Saturday, 15 Jun, 2.12 am NewsBytes

Adobe built an AI to spot photoshopped faces: Details here

Adobe built an AI to spot photoshopped faces: Details here

Fake media content, particularly photos and videos, is seen as the next wave of misinformation.

People have started using sophisticated technologies to manipulate photos/videos and mar the public image of high-profile celebs, politicians.

However, the good news is, you may soon have a way to detect when an image has been modified, thanks to Adobe.

Here's all about their solution.

Adobe's Photoshop allows for easy facial adjustments

Adobe's technology, especially Photoshop, has long been serving as a way to make subtle, sometimes even drastic, changes into images.

You can easily adjust an individual's facial features, expressions, and skin tone using just a handful of Photoshop tools.

Now, this can be good for memes, but there are also plenty of ethical implications of capabilities like these.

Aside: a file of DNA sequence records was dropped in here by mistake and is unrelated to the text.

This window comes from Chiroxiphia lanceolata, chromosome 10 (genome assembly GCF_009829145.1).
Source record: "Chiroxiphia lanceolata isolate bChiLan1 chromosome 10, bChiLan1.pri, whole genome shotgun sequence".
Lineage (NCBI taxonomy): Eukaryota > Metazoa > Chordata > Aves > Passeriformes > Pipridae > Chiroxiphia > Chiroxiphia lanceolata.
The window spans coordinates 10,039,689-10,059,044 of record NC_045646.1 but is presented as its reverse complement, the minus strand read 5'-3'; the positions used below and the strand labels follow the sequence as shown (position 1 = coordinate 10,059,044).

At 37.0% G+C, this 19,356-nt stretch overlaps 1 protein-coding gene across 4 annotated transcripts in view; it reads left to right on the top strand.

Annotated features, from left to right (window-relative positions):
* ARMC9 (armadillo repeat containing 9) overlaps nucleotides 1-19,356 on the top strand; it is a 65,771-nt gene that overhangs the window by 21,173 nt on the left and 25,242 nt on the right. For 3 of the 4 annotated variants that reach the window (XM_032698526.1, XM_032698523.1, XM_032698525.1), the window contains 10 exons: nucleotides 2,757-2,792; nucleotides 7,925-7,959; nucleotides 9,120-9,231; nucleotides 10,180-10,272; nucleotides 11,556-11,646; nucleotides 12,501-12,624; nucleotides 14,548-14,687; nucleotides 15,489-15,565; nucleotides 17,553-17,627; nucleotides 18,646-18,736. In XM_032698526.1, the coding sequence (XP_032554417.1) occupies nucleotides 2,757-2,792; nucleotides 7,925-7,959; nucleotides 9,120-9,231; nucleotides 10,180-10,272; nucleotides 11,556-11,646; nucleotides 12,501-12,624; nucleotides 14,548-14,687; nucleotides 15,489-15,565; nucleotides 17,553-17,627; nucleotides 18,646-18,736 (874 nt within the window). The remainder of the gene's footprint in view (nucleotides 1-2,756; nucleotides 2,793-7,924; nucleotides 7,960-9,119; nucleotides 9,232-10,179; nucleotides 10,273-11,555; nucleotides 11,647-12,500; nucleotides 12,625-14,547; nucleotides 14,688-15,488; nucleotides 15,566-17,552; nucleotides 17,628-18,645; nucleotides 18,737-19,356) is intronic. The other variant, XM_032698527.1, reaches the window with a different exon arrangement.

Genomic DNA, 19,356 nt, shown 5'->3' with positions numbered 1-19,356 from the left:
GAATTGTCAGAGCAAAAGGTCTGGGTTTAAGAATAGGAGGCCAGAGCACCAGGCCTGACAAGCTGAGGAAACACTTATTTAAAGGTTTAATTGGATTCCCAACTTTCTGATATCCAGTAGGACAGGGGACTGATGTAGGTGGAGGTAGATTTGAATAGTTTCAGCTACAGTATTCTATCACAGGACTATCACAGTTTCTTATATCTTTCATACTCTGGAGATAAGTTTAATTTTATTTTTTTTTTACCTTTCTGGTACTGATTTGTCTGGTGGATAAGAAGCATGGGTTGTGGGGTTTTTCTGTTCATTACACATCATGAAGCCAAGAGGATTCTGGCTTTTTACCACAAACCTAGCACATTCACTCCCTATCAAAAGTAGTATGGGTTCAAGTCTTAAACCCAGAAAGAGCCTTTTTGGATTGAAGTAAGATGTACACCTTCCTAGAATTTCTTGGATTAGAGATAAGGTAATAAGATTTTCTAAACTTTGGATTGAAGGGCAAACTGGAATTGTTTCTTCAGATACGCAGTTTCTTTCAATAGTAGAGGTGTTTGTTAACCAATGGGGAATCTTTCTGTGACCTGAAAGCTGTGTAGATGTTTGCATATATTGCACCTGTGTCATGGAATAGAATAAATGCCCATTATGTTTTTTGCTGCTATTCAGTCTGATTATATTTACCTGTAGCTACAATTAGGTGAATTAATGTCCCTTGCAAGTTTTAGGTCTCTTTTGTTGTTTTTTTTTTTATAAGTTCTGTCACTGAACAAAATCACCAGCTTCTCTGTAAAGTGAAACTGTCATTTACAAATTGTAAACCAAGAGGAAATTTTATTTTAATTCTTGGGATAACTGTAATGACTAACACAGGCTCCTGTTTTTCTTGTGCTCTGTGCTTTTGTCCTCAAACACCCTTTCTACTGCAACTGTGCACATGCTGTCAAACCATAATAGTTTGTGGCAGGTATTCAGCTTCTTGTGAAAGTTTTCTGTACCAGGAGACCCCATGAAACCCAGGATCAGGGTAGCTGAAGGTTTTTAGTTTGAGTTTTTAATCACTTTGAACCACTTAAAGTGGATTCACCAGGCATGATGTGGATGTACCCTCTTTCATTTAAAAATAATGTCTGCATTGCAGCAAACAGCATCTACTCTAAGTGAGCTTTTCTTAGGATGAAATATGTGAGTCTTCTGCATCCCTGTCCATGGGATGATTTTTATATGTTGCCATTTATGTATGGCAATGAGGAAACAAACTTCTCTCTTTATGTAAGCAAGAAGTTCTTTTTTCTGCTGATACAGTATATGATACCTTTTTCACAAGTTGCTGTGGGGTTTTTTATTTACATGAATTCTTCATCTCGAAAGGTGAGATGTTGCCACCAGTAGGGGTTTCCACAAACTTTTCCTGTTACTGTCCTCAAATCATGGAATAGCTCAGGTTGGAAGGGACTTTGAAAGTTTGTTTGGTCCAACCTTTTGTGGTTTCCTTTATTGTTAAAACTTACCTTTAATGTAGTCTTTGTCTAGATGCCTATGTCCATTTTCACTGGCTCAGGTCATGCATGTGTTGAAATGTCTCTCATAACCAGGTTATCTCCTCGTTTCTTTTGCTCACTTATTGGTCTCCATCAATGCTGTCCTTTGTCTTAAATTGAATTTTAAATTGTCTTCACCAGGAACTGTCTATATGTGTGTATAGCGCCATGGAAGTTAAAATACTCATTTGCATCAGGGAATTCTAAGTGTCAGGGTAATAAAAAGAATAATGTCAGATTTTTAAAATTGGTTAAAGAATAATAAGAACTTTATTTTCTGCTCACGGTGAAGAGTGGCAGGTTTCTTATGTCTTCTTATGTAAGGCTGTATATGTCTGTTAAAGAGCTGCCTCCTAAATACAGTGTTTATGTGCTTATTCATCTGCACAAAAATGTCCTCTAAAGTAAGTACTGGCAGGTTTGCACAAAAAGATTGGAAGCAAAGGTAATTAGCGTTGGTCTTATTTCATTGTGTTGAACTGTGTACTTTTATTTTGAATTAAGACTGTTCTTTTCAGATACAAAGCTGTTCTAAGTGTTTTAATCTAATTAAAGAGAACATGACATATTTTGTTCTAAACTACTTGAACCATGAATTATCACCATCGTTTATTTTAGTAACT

So, the company built AI tool to detect manipulations

Recognizing the potential impact of its own tech, Adobe worked with a group of researchers from UC Berkeley to come up with an AI tool that can detect manipulations made in images of faces.

The system relies on machine learning and detects faces that have been modified using Photoshop's Liquify - the tool used to adjust facial features and expressions.

And, the tool is fairly accurate

The team trained a neural network using a database of 'Liquify-edited' images (before and after edit pairs).

The resulting algorithm was able to detect edited images with a whopping 99% accuracy.

This was way higher than the score of humans, who could only detect photoshopped images 53% of the time; it even suggests how to restore the photo back to its original form.

However, the tech is still new

The tech developed by Adobe can detect facial edits, which is an excellent capability.

However, it's worth noting that the system still needs to evolve to detect more complex changes, such as body manipulations and photometric edits.

It could be the key to detecting fake photos and videos one day, but currently, there are no plans of turning it into a commercial product.

Disclaimer: This story is auto-aggregated by a computer program and has not been created or edited by Dailyhunt. Publisher: NewsBytes